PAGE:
Even though 2020 was a hell of crappy year, we were still able to drive some great cars. Some cars we expected to be good, while others truly surprised us. Every year, we think to ourselves that we can predict what cars we'll love, but a handful of them blew us away. While we didn't log as many miles as we usually do since we've been working from home, that doesn't equate to a dearth of evidence about what constitutes an excellent car. Here are our top three candidates. 

  1. 2020 Hyundai Sonata Limited
  2. 2020 Toyota GR Supra 3.0 Premium
  3. 2020 Chevrolet Corvette Stingray

These three cars earned a rating of "Excellent" based on our scores, which means they excelled in most of the categories that include Driving Experience, Technology, Styling, Comfort, Safety, Storage/Cargo Fuel Economy, and Audio. The Hyundai Sonata's styling and its technology set are its sweet spots, while the Toyota GR Supra excels at performance. The Corvette, however, is a different animal altogether. It brings supercar performance that contrasts with its daily drivability, cargo space, and premium features for what should cost six figures plus. The result is an exhilarating sports car that could easily command twice its sticker price. It's why we chose it for our 2020 Car of The Year.

The new mid-engined Corvette truly is the poor man's Ferrari. 

The previous C7 Corvette was remarkable in its own right, bringing excellent performance for less. But it wasn't quite a supercar when it came to going head-to-head with the European exotics. The C8 changes all that with the first mid-engined layout in a production Corvette, effectively giving it both the looks and the balance of its price Italian competitors. What this does is turn the Corvette into a bona fide supercar in terms of performance and design. 

With the engine moved from the front to the back of the car, the nose is now shorter, the cabin has been moved forward, and the Corvette has a far more rakish look that departs from the previous generations in the most radical way while still maintaining a look that's still very 'vette. The nose is sleeker, the headlights pulled back to even more dramatic effect, and the intakes are bigger than your face. 

corvette interior
In convertible format, the twin cowls behind the seats are beautifully prominent.

The interior also gets upgrades that make it the best interior a Corvette has ever seen. It's more like a fighter pilot cockpit than a sports car interior. Three levels of bucket seats ensure you stay both planted and comfortable, the squared-off steering wheel is remarkably easy to use (as well as attractive), crisp digital instrumentation, and a great infotainment system, too. Although the long strip of climate controls in the center console takes some getting used to, it's a unique way to make use of the tight cabin area.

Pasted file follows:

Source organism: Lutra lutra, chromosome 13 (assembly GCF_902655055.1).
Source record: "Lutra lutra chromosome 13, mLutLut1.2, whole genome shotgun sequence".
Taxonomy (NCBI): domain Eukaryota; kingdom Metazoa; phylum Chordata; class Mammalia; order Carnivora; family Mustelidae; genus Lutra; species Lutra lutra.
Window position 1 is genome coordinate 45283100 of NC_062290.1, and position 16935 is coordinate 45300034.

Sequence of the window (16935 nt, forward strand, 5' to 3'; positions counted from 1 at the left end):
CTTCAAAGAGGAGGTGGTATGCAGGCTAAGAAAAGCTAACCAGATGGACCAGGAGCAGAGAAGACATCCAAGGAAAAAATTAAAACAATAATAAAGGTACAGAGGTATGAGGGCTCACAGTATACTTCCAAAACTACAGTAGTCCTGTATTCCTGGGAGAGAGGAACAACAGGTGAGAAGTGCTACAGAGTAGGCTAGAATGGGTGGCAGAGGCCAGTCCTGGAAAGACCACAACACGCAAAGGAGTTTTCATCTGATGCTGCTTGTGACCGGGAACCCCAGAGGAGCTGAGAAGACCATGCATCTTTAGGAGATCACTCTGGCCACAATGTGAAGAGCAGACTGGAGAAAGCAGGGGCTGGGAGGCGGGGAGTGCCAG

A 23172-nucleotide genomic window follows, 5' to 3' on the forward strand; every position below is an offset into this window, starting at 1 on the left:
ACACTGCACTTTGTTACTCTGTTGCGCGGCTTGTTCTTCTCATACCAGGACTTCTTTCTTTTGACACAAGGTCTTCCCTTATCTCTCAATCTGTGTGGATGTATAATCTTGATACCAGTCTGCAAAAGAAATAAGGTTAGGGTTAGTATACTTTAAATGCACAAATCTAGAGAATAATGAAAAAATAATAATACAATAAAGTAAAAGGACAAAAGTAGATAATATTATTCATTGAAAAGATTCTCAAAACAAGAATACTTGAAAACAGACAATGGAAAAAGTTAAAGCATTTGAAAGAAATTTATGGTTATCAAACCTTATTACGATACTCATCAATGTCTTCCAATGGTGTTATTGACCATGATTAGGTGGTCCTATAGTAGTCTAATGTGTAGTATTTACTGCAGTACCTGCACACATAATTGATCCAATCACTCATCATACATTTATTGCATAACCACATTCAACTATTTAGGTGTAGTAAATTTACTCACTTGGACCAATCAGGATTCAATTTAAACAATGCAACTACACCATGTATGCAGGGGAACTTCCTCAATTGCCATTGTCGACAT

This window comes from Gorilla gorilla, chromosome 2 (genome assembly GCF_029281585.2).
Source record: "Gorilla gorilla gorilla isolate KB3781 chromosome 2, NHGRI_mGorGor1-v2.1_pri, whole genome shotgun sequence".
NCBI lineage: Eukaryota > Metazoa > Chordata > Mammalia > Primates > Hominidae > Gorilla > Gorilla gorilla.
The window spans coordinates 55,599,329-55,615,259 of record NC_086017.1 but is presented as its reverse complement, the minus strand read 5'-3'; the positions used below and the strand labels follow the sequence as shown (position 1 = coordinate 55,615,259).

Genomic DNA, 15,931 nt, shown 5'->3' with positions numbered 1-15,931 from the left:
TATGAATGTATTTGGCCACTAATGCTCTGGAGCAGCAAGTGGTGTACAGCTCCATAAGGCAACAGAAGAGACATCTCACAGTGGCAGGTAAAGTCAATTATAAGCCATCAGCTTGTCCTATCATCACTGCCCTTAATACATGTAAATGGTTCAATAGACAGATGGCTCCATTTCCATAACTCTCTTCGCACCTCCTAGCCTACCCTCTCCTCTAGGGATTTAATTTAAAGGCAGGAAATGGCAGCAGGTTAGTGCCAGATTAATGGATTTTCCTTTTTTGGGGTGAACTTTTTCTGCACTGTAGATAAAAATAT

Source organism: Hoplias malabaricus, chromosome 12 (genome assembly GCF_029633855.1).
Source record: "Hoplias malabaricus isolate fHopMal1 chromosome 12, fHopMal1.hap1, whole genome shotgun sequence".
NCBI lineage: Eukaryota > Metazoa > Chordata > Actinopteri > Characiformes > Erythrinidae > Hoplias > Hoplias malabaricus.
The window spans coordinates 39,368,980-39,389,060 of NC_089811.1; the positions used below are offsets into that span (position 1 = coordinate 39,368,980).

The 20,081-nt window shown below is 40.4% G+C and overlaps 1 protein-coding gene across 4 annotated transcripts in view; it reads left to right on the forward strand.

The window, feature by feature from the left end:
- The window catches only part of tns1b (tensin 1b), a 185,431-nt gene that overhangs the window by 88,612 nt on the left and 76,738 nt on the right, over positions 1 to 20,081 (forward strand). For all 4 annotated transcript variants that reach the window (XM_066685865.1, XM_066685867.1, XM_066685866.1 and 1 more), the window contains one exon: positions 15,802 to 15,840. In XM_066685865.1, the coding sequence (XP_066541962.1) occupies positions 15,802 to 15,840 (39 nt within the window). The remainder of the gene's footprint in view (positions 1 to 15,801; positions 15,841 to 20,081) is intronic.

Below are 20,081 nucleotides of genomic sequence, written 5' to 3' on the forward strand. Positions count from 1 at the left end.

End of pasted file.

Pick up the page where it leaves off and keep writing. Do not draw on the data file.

We drove it in LT2 trim, and it came with the booming Bose Performance Series 14-Speaker Audio System, which might just be the best sound system we've listened to all year. The rest of the interior is not just easy to operate (including the rather novel jet-fighter switchgear setup), but the Corvette is also remarkably comfortable even for six-footers. This isn't a supercar for just the lithe and athletically-built.

No car received more attention on the street than the 'Vette. It was simply gawk-worthy.

The Corvette we drove had all the proper componentry you expect in a supercar with virtually none of the headache (except for the compromised rear visibility, which we fully expected due to the mid-engine layout. The vivid color head-up display, the front curb camera, drive modes, and most importantly, the Z51 Performance Package that provides owners with upgraded brakes, suspension, exhaust, an Electronic Limited Slip Differential, a unique spoiler, performance run-flat tires, and a Heavy-Duty Cooling System--all track-ready. 

Here are the specs as we tested it.

  • Trim Base Price: $58,900 
  • Price As Tested: $79,315  (incl. $1,095 destination charge)
  • Engine: 6.2-liter V8
  • Transmission: 8-speed dual clutch automatic with paddle shifters
  • Drivetrain: Rear-wheel drive
  • Horsepower: 495 / Torque: 470 lb-ft
  • Fuel Economy: 15 city / 27 highway / 19 combined

corvette rear 34

Finally, the price tag is one that you won't soon get over. For $58,900 base MSRP, you get the best sports car you can buy for less than $100k. No car at this price can manage its performance and capability, and we're guessing Chevy's making these at a loss since so much is packed into their halo car. The Corvette might not be as good as a Ferrari F8 Tributo, but that car costs an insane $276,550 (almost five Corvettes). Dollar-for-dollar, nothing else can compete. It really is a transcendent automobile that makes the automotive world a better place. For all these reasons and more, it deserves our Car of the Year award. We applaud Chevy for pulling off a truly masterful supercar for the masses.

Find Local Discounts on the Chevrolet Corvette

Check out our video review of the 2020 Corvette Stingray below:

Note: We base our choice of Car of the Year on real-world vehicles, not high-performance versions that are way out of reach. The pool of cars we choose from are only selected from ones we've actually driven and reviewed, so we have first-hand experience with them. They are evaluated based on style, comfort, driving experience, utility, safety, technology, efficiency, materials quality, build quality, amenities, brand significance, and segment impact. Our contenders had to be models new to the 2020 model year that were either full redesigns or totally new for 2020. Refreshed models from the previous years did not count.